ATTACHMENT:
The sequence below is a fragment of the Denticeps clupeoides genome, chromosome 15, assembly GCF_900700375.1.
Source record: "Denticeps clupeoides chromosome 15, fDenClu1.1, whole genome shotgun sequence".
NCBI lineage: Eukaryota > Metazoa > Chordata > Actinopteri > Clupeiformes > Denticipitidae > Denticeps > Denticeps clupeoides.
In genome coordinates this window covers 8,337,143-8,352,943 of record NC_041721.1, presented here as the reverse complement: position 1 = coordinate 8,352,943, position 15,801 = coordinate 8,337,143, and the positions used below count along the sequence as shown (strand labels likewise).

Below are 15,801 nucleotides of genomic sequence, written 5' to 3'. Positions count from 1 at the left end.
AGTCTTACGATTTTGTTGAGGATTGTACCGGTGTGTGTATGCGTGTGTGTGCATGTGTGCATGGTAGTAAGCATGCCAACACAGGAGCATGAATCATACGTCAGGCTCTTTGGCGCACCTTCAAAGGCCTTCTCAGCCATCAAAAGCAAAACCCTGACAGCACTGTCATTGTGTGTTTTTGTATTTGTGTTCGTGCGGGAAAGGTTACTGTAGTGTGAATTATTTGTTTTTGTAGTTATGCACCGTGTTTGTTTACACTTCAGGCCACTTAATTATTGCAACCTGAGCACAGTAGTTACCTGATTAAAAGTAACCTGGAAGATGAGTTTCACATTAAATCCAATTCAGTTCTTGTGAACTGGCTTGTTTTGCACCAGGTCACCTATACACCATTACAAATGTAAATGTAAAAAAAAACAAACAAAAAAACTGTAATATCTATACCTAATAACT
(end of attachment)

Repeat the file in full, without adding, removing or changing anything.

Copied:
The sequence below is a fragment of the Denticeps clupeoides genome, chromosome 15, assembly GCF_900700375.1.
Source record: "Denticeps clupeoides chromosome 15, fDenClu1.1, whole genome shotgun sequence".
NCBI lineage: Eukaryota > Metazoa > Chordata > Actinopteri > Clupeiformes > Denticipitidae > Denticeps > Denticeps clupeoides.
In genome coordinates this window covers 8,337,143-8,352,943 of record NC_041721.1, presented here as the reverse complement: position 1 = coordinate 8,352,943, position 15,801 = coordinate 8,337,143, and the positions used below count along the sequence as shown (strand labels likewise).

Below are 15,801 nucleotides of genomic sequence, written 5' to 3'. Positions count from 1 at the left end.
AGTCTTACGATTTTGTTGAGGATTGTACCGGTGTGTGTATGCGTGTGTGTGCATGTGTGCATGGTAGTAAGCATGCCAACACAGGAGCATGAATCATACGTCAGGCTCTTTGGCGCACCTTCAAAGGCCTTCTCAGCCATCAAAAGCAAAACCCTGACAGCACTGTCATTGTGTGTTTTTGTATTTGTGTTCGTGCGGGAAAGGTTACTGTAGTGTGAATTATTTGTTTTTGTAGTTATGCACCGTGTTTGTTTACACTTCAGGCCACTTAATTATTGCAACCTGAGCACAGTAGTTACCTGATTAAAAGTAACCTGGAAGATGAGTTTCACATTAAATCCAATTCAGTTCTTGTGAACTGGCTTGTTTTGCACCAGGTCACCTATACACCATTACAAATGTAAATGTAAAAAAAAACAAACAAAAAAACTGTAATATCTATACCTAATAACT